Duet on nano-style
Scientist have in mind since long a system depending on a combined use of ferroelectric and magnetic properties. A team from the Center for Nano Integration (CENIDE) at the University of Duisburg-Essen (UDE) has recently succeeded in such a composite system. Their results are published in the current issue of Nature Communications ("In-plane electric polarization in multiferroic CoFe2O4 / BaTiO3 nanocomposite tuned by magnetic fields").
|A scanning electron micrograph of the nanocomposite in the plan|
By the late 1950s it was predicted by the American physicist and Nobel prize Richard Feynman, that all knowledge of the world could eventually be stored in a memory the size of a small grain of sand. Although we now already bring terabytes below the volume of a lunch box, during the first computer era 70 years ago with only a few kilobytes of memory riempivano interi edifici. But today's possibilities have limits - the system is not any more to reduce or accelerate. So forth we need new techniques for more complex requirements.
CENIDE scientists deal with research that could at once form the basis of new storage media: The system examined by the team led by experimental physicists Prof. Dr. Heiko Wende, Prof. Dr. Wolfgang Kleemann and Dr. Carolin Schmitz-Antoniak consists of a layer of barium titanate, in the tiny, only a few nanometers wide pillars are embedded within cobalt ferrite. Both components of this composite are different: the columns are ferromagnetic, i.e. they can be similar to small compass needles indicating a magnetic field. In addition, they can be deformed by the magnetic field. However, the surrounding layer, also called matrix, is based on a ferroelectric electric voltage when under mechanical pressure. This so-called "piezoelectric effect" is used incidentally also without flint lighters: when pressing the button a spring suggests a plunger on the piezo-crystal, creating a large voltage. The result is applied to the metal and a contact spark ignites the lighter gas.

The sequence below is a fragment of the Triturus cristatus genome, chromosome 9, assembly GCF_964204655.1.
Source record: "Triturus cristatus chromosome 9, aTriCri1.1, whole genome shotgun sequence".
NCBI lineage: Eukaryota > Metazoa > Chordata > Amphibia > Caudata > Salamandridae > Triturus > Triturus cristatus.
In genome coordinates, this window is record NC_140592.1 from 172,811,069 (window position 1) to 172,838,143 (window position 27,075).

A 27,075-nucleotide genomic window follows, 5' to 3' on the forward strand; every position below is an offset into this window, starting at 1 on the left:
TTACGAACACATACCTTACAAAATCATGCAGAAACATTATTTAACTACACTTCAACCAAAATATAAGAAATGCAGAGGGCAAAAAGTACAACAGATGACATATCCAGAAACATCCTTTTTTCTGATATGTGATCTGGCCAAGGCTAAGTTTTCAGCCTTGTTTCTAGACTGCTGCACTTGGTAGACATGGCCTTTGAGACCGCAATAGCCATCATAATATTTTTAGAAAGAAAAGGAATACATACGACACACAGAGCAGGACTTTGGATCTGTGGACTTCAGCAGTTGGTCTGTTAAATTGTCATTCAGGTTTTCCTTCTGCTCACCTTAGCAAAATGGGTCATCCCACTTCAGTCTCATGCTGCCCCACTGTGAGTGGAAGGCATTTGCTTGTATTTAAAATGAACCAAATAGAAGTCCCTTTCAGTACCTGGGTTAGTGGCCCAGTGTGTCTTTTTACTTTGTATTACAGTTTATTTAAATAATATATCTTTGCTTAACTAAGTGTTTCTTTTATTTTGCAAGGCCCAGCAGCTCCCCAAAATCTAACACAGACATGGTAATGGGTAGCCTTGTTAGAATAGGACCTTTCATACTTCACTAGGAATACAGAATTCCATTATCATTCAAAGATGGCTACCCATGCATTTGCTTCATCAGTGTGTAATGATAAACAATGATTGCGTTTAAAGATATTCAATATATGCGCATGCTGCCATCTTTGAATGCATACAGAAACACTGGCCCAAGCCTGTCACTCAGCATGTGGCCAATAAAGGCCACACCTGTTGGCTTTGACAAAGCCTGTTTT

The objective of scientists is to deform the nanoscale columns via a magnetic field and thus exert mechanical pressure on the matrix. It also relate to the "magneto-electric coupling of a multiferroic composite system", a worldwide research topic with high relevance to application. The magneto-electric coupling is actually based on the tiniest movements of the atoms in the composite; if I create columns along the long axis of a magnetic field, then the pillars pull together in this direction. Its circumference is increased thereby to keep the volume constant, and so they press on all sides of the surrounding matrix. Pressure builds on this voltage.
On the other hand, the magnetic field runs perpendicular to the columns, to pull this together in the field direction, while they expand across it. Thus, the matrix is compressed only transversely to the magnetic field and forms an asymmetric distribution of electrical polarization, which has not been previously observed in this system. The experimental demonstration has been made possible by the scientific cooperation with Dr. Detlef Schmitz and other researchers of the Helmholtz Centre Berlin for Materials and Energy (HZB).
For digital data storage, the system of interest is characterized by the fact that the electric polarization is obtained even when the magnetic field is switched off again. Thus, the researchers have already developed a strategy to compress individual columns by current pulses in longitudinal and transverse direction targeted to enroll as information bit by bit.
In principle, the technique should also work reversed only by an electric voltage, without flow of current, the magnetization direction can be changed and so a bit can be written. The readout of the information would be possible as yet about the magnetic structure.
"Of course we are talking about future music," said the group leader, "but the magnetoelectric memory principle offers fundamental advantages."
So it is very energy efficient in the long run, because only voltage, but no current flow is needed. In this way, no heat would be produced, which would be extremely harmful, especially for the data security of extremely densely packed storage elements.
Magnetoelectric memory also function as opposed to some other high-tech visions without additional cooling at room temperature and protect the data stored in them extremely stable. Until compressed magnetic nanopillars actually protect our data, but many memory cells are not erased and rewritten.
Source: University of Duisburg-Essen
Translation. R F Grassi
Found here http://www.nanowerk.com/news2/newsid=31057.php